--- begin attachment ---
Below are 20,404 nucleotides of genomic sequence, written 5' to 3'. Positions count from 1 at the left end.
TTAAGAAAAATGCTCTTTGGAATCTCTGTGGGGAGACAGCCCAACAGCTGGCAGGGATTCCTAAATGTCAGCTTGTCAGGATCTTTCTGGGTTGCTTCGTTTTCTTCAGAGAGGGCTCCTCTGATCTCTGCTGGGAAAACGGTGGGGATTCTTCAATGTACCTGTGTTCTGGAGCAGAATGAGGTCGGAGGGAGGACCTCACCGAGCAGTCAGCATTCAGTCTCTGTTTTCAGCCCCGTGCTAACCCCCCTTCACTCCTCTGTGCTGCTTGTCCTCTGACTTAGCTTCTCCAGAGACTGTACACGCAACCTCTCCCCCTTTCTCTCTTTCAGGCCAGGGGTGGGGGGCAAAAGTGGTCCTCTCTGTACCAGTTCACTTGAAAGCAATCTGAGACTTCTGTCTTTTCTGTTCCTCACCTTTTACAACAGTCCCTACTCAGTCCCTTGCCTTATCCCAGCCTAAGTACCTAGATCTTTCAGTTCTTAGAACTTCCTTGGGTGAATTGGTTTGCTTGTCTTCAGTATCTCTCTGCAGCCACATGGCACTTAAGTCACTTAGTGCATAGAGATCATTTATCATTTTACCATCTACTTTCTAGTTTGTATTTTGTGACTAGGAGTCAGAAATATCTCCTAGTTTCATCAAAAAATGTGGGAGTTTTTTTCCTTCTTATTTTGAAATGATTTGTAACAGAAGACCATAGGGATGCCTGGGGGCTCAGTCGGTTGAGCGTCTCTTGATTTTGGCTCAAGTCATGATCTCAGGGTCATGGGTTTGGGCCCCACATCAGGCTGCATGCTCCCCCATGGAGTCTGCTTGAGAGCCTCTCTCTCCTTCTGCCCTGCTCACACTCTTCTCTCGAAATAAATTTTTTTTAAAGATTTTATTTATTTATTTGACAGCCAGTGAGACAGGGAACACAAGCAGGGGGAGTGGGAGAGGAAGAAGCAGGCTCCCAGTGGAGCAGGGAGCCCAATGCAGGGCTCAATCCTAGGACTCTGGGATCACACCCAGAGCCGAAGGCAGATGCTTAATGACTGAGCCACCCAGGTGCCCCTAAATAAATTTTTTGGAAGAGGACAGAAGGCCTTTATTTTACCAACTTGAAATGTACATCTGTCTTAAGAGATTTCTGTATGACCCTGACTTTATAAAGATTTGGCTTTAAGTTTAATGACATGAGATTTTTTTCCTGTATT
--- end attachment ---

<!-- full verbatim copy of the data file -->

Below are 20,404 nucleotides of genomic sequence, written 5' to 3'. Positions count from 1 at the left end.
TTAAGAAAAATGCTCTTTGGAATCTCTGTGGGGAGACAGCCCAACAGCTGGCAGGGATTCCTAAATGTCAGCTTGTCAGGATCTTTCTGGGTTGCTTCGTTTTCTTCAGAGAGGGCTCCTCTGATCTCTGCTGGGAAAACGGTGGGGATTCTTCAATGTACCTGTGTTCTGGAGCAGAATGAGGTCGGAGGGAGGACCTCACCGAGCAGTCAGCATTCAGTCTCTGTTTTCAGCCCCGTGCTAACCCCCCTTCACTCCTCTGTGCTGCTTGTCCTCTGACTTAGCTTCTCCAGAGACTGTACACGCAACCTCTCCCCCTTTCTCTCTTTCAGGCCAGGGGTGGGGGGCAAAAGTGGTCCTCTCTGTACCAGTTCACTTGAAAGCAATCTGAGACTTCTGTCTTTTCTGTTCCTCACCTTTTACAACAGTCCCTACTCAGTCCCTTGCCTTATCCCAGCCTAAGTACCTAGATCTTTCAGTTCTTAGAACTTCCTTGGGTGAATTGGTTTGCTTGTCTTCAGTATCTCTCTGCAGCCACATGGCACTTAAGTCACTTAGTGCATAGAGATCATTTATCATTTTACCATCTACTTTCTAGTTTGTATTTTGTGACTAGGAGTCAGAAATATCTCCTAGTTTCATCAAAAAATGTGGGAGTTTTTTTCCTTCTTATTTTGAAATGATTTGTAACAGAAGACCATAGGGATGCCTGGGGGCTCAGTCGGTTGAGCGTCTCTTGATTTTGGCTCAAGTCATGATCTCAGGGTCATGGGTTTGGGCCCCACATCAGGCTGCATGCTCCCCCATGGAGTCTGCTTGAGAGCCTCTCTCTCCTTCTGCCCTGCTCACACTCTTCTCTCGAAATAAATTTTTTTTAAAGATTTTATTTATTTATTTGACAGCCAGTGAGACAGGGAACACAAGCAGGGGGAGTGGGAGAGGAAGAAGCAGGCTCCCAGTGGAGCAGGGAGCCCAATGCAGGGCTCAATCCTAGGACTCTGGGATCACACCCAGAGCCGAAGGCAGATGCTTAATGACTGAGCCACCCAGGTGCCCCTAAATAAATTTTTTGGAAGAGGACAGAAGGCCTTTATTTTACCAACTTGAAATGTACATCTGTCTTAAGAGATTTCTGTATGACCCTGACTTTATAAAGATTTGGCTTTAAGTTTAATGACATGAGATTTTTTTCCTGTATT